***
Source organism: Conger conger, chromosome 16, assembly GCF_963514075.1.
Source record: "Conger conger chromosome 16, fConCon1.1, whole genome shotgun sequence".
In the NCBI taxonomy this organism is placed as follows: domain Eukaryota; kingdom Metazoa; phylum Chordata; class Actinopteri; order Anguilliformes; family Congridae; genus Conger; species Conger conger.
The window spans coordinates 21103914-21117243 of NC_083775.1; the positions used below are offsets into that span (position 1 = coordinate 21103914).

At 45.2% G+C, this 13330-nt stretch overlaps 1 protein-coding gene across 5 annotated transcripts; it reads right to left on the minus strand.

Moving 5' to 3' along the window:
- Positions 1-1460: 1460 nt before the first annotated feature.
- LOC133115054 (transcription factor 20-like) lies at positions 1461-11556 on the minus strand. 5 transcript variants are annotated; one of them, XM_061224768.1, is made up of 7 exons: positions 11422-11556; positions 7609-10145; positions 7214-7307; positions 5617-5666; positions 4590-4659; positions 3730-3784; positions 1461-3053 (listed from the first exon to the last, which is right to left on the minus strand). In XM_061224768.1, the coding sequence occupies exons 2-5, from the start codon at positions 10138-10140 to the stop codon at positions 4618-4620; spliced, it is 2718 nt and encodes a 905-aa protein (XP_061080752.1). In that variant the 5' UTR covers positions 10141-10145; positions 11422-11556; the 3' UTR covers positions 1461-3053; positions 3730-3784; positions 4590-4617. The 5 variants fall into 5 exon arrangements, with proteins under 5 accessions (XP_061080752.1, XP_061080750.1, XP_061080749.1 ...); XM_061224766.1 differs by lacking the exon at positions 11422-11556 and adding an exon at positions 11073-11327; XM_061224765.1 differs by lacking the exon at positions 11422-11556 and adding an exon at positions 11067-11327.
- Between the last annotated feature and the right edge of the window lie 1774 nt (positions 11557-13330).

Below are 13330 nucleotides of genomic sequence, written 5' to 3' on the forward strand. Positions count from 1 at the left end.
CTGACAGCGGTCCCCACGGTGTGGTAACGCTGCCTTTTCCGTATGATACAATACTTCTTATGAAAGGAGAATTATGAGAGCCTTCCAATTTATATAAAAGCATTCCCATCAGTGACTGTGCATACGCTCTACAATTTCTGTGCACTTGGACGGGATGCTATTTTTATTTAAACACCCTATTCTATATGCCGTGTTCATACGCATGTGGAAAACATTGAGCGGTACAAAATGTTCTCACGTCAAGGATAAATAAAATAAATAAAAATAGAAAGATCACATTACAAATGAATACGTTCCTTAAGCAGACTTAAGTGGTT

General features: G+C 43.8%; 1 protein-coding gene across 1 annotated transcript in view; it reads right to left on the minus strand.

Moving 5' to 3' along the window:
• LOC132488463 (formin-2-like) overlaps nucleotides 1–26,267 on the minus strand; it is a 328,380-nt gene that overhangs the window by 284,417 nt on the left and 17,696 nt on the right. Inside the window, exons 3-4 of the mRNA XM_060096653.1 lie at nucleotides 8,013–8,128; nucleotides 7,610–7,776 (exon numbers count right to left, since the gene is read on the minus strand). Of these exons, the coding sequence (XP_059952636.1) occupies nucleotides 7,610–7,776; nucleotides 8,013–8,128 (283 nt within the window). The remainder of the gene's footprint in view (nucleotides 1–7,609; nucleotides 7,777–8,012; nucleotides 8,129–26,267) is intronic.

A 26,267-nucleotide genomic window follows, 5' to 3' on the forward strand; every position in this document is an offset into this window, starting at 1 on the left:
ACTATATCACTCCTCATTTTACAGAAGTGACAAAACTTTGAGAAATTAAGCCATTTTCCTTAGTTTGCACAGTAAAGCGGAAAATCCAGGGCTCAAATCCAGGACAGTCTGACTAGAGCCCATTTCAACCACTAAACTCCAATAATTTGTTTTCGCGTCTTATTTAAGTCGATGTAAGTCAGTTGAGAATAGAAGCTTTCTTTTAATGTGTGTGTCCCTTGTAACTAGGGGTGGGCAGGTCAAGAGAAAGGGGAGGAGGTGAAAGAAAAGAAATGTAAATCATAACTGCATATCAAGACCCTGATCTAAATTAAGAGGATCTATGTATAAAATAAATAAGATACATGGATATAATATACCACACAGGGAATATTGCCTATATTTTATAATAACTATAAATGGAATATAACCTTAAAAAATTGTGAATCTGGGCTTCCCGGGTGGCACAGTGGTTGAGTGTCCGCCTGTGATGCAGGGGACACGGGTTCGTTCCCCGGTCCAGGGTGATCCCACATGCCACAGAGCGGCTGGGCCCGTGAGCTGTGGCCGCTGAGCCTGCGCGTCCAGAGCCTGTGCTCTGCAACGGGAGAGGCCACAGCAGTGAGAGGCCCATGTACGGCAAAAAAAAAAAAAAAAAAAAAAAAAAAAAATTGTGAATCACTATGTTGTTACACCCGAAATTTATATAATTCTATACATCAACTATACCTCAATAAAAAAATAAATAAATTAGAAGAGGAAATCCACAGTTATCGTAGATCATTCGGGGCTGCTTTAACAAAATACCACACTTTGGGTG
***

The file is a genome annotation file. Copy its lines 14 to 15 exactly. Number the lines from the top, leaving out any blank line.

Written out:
• LOC132488463 (formin-2-like) overlaps nucleotides 1–26,267 on the minus strand; it is a 328,380-nt gene that overhangs the window by 284,417 nt on the left and 17,696 nt on the right. Inside the window, exons 3-4 of the mRNA XM_060096653.1 lie at nucleotides 8,013–8,128; nucleotides 7,610–7,776 (exon numbers count right to left, since the gene is read on the minus strand). Of these exons, the coding sequence (XP_059952636.1) occupies nucleotides 7,610–7,776; nucleotides 8,013–8,128 (283 nt within the window). The remainder of the gene's footprint in view (nucleotides 1–7,609; nucleotides 7,777–8,012; nucleotides 8,129–26,267) is intronic.

A 26,267-nucleotide genomic window follows, 5' to 3' on the forward strand; every position in this document is an offset into this window, starting at 1 on the left: